With just over two weeks before pitchers and catchers are slated to report for spring training, Major League Baseball has sent a proposal to the MLB Players Association that would see the season shortened to 154 games, from 162, and other aspects that if not approved lay the groundwork for the schedule to adhere to the parameters of a normal regular season as defined in the current labor agreement.
According to several sources within MLB and the MLBPA that requested anonymity due to continued negotiations, the offer would see players schedule for 154 games but be paid for a full 162-game season. In an effort to give players and the general public more time to be vaccinated, with the hope that new cases and deaths from COVID-19 trend downward, the league has proposed a compressed schedule that would see spring training start on Monday, March 22nd. The regular season would commence on Wednesday, April 28th, and end on October 10th instead of October 3rd with the postseason trailing into November. The season would start by seeing 18 scheduled days off, with the schedule allowing for 12 split doubleheaders per team.
While the league has previously offered to extend the season into November, according to the Los Angeles Times, network partners prefer that the postseason concludes in October, but FOX, who hosts the World Series, is flexible on provided the postseason would last one week into November. Unlike last year, the proposal does not include a neutral-site postseason — either in warm-weather climates or in a dome — which would make scheduling easier for the television networks.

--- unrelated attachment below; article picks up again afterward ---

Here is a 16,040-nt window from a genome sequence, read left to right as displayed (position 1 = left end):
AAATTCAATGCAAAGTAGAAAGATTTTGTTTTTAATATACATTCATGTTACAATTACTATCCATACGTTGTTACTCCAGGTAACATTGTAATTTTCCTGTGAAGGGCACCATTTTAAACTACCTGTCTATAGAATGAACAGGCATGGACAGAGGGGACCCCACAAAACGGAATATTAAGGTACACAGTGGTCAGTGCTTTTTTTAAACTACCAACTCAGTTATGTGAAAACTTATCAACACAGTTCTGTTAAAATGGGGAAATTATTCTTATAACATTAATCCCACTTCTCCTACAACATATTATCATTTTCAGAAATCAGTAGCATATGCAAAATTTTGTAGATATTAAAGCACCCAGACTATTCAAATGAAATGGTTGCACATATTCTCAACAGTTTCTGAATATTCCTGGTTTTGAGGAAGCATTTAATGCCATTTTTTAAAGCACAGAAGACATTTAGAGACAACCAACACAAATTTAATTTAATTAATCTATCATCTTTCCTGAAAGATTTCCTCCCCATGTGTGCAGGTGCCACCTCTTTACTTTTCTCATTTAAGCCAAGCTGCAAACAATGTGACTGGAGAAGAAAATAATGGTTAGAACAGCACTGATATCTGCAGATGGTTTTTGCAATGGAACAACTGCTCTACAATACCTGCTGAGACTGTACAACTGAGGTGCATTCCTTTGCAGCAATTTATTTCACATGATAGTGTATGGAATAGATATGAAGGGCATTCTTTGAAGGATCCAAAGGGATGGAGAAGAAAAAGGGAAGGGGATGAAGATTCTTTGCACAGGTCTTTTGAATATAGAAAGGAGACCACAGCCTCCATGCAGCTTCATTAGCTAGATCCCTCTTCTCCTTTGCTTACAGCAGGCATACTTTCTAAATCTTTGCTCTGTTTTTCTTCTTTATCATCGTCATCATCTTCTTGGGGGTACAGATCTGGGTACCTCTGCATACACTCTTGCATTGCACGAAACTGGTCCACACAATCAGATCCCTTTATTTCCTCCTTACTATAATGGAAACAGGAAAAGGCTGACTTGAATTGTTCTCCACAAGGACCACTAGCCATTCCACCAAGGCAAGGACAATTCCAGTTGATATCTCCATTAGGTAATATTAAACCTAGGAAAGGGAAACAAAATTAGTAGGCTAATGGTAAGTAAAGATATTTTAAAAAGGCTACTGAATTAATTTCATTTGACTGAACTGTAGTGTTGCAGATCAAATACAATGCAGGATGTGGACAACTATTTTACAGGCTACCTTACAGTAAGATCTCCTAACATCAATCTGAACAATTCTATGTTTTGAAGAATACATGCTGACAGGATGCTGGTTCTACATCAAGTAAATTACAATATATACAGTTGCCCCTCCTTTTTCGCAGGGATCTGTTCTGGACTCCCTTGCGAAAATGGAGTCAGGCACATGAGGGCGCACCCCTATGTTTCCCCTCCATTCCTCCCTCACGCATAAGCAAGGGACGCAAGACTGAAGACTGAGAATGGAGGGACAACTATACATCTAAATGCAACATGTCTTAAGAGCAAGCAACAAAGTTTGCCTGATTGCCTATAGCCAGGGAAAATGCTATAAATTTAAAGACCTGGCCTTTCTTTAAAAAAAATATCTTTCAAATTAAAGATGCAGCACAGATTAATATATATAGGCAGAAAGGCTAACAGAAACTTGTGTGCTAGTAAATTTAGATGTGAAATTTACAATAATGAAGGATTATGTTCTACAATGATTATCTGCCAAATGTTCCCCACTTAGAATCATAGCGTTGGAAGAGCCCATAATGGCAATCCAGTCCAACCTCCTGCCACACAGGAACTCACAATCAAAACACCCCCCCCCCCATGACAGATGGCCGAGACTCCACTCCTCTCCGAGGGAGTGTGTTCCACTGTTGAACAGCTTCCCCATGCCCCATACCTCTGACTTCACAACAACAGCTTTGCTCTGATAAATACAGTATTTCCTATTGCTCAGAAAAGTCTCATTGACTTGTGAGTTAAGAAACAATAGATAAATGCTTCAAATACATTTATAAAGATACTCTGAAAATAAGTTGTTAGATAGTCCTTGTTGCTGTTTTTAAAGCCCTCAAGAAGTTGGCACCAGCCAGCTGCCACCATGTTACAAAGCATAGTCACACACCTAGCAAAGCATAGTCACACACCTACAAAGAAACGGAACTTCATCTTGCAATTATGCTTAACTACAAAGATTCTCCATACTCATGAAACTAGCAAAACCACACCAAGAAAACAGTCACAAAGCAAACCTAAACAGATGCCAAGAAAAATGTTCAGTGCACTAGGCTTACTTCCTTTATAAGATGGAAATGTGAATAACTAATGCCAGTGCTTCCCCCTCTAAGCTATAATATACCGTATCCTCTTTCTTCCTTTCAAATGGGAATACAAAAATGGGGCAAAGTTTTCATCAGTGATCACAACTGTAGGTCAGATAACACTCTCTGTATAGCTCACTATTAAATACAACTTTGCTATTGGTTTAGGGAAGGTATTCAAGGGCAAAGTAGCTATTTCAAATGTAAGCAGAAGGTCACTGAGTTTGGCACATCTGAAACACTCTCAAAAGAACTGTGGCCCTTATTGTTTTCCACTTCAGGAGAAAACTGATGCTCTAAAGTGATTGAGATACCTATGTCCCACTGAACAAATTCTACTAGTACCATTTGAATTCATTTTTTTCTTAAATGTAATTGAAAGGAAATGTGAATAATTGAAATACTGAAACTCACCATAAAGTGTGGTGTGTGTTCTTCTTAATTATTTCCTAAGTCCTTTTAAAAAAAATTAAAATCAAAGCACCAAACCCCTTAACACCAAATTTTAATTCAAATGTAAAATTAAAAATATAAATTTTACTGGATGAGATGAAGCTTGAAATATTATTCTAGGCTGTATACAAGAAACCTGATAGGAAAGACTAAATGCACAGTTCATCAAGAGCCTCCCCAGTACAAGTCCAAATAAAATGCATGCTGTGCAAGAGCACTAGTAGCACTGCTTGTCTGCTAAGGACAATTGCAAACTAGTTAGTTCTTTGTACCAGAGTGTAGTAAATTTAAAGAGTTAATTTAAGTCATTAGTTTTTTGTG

As part of the proposal, the league is seeking an expanded number of teams in the postseason of 14, down from 16 in 2020, but up from 10 in the current labor agreement. Also, the designated hitter would be used universally in both the National and American Leagues.
The proposal was offered to the MLBPA on Friday with the request to reply as to whether to accept or counteroffer come early this week. The union is not beholden to counteroffer and can summarily reject the offer at which point in the negotiations the structure of a normal regular season as defined in the current collective bargaining agreement would be the default.